Kingston Penitentiary Harbourfront Property

A historical image of a boat unloading coal at the dock adjacent to Kingston Penitentiary. Photo is courtesy of the Canadian Penitentiary Museum.

As part of the official decommissioning of Kingston Penitentiary, the Correctional Service of Canada (CSC) conducted an Environmental Site Assessment of Kingston Penitentiary property. The assessment identified areas on the property that showed evidence of contamination relating to coal storage (see photo right of a boat off-loading coal onto the ground by the harbour), as well as spills and leaks associated with Portsmouth marina boats stored in the area.

History

Coal was used in varying degrees throughout Kingston Penitentiary’s early history. Starting in 1835, when Kingston Penitentiary first opened its doors, coal was used in small quantities for blacksmithing, cooking and heating stoves.  The use of coal increased in the 1880s after the electrification of the prison, as the use of a power plant generator meant a constant need for fuel. When running water and radiators were installed in the prison in the early 1900s, even more coal was required to run the boilers and pumps.

Aerial view of Kingston Penitentiary in 1931. You can see stockpiles of coal on the left-hand side of the photo, by the water’s edge.

Starting in the 1950s, coal at Kingston Penitentiary was slowly replaced with more reliable sources of fuel such as gasoline, heating oil and natural gas.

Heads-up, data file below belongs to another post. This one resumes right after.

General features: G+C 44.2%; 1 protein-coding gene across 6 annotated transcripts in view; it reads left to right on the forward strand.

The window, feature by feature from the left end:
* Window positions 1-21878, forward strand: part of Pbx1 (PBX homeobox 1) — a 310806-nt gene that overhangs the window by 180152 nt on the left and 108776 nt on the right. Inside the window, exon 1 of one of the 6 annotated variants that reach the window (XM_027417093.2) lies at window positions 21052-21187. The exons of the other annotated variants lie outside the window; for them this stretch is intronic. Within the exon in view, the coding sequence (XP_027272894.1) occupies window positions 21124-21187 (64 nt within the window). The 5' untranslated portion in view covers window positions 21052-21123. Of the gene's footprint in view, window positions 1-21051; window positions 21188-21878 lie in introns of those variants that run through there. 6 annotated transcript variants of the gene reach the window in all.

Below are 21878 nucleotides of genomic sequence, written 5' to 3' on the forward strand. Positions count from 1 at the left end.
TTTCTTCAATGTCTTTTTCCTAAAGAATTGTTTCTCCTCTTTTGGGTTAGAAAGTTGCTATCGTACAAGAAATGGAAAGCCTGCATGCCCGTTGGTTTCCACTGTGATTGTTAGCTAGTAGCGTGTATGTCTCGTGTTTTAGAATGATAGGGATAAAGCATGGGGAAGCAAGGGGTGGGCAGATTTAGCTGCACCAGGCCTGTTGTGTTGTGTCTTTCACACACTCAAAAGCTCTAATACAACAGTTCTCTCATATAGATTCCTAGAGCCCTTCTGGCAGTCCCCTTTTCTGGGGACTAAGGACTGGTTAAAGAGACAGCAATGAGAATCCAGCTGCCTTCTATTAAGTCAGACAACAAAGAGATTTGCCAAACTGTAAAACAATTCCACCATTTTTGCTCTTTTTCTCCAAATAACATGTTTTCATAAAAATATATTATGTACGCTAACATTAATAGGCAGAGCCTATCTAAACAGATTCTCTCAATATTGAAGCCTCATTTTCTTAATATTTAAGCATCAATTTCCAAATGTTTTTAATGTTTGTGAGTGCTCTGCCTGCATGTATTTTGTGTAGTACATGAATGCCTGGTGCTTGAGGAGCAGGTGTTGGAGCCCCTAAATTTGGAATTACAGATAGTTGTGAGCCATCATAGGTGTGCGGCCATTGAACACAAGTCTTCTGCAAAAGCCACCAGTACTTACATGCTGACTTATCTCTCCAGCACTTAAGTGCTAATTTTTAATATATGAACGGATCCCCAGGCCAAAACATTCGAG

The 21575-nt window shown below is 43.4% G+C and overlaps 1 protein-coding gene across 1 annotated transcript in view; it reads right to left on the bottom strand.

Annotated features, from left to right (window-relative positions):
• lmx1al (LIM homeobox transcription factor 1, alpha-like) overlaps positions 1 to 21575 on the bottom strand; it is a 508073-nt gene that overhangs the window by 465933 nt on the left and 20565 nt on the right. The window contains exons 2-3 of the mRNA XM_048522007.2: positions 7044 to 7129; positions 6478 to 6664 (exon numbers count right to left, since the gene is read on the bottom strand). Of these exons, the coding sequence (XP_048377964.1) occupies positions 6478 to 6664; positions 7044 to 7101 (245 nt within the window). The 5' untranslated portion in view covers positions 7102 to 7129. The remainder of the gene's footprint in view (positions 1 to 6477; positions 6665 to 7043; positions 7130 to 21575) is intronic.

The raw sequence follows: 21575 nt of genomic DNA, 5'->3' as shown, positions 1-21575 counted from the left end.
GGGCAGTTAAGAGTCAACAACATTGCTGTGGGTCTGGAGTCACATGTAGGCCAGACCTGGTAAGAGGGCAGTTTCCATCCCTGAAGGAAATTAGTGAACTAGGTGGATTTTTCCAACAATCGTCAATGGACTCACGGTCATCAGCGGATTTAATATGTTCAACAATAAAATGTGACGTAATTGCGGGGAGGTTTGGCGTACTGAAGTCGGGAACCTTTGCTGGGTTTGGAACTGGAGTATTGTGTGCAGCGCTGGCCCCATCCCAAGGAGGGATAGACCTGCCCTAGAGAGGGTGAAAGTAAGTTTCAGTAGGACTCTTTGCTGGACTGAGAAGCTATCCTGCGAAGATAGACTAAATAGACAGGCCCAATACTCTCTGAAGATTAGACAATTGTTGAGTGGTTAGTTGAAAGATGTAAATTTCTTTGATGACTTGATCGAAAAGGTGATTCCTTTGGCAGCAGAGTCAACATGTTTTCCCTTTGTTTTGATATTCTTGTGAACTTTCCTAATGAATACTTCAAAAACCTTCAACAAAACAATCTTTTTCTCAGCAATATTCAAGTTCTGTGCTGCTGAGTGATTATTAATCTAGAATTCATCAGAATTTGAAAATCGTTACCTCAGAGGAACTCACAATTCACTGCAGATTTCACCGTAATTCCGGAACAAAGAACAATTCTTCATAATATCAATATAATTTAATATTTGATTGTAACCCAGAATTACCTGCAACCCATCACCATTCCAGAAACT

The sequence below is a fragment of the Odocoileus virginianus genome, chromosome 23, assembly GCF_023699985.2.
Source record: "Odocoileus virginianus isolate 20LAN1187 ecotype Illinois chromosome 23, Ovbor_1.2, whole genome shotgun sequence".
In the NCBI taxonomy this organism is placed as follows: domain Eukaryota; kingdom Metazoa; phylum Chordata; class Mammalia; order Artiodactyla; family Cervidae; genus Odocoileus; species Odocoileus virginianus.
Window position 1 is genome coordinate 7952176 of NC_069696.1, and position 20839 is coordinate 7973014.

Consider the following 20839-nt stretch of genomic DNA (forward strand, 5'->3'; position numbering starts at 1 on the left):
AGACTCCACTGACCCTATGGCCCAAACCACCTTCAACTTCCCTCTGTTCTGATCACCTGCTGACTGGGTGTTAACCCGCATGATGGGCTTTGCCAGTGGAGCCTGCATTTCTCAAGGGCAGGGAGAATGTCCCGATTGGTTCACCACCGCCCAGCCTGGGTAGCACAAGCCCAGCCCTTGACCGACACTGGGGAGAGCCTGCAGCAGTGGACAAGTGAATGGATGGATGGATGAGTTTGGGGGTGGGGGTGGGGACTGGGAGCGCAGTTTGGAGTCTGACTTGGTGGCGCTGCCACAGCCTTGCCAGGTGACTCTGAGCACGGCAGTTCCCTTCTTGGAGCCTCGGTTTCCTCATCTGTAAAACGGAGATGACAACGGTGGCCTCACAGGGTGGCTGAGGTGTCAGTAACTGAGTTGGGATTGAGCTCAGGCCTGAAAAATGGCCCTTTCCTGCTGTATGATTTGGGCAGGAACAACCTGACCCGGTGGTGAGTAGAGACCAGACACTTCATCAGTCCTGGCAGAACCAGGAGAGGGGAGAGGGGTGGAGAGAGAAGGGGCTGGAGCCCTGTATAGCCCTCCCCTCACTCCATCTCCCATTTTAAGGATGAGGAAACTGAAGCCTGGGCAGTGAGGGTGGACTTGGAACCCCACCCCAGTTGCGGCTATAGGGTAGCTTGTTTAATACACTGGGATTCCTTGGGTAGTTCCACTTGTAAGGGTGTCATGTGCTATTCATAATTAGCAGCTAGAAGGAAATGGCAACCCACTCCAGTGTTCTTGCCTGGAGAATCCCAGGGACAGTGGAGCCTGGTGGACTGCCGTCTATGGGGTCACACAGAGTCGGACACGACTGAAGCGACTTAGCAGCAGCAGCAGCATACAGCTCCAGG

Before being used, the coal would be unloaded from a boat, weighed and stored along the south and west walls of the Penitentiary. The coals piles were weathered by wind, rain and snow, and traces of coal were still present when the soil was tested in 2013-14.

Environmental Assessment Results

Results showed that the soils tested had elevated levels of metals and polycyclic aromatic hydrocarbons (PAHs), above recommended guidelines. There were several “hot spots”, where concentrations of metals and PAHs were higher than in other areas.

An assessment of the nearby water in the Portsmouth Harbour and Lake Ontario showed that there were no unacceptable risks to freshwater species associated with the contaminated soil or groundwater.

This is an overhead image of Kingston Penitentiary and the Portsmouth Olympic Harbour. The red area of the map around the perimeter of the institution indicates the suspected area affected by the institution's historical storage of coal.
*The red area of the map indicates the suspected area affected by the institution's historical storage of coal.

Update

After the environmental site assessment and risk assessment were completed, clean-up options were presented to CSC. The option chosen was to excavate and replace the impacted soil, so that the land would be revitalized and restored to green space. The remediated area will no longer be leased for boat slips or long-term boat storage, so the refreshed space will be open for the public to have access to and enjoy!

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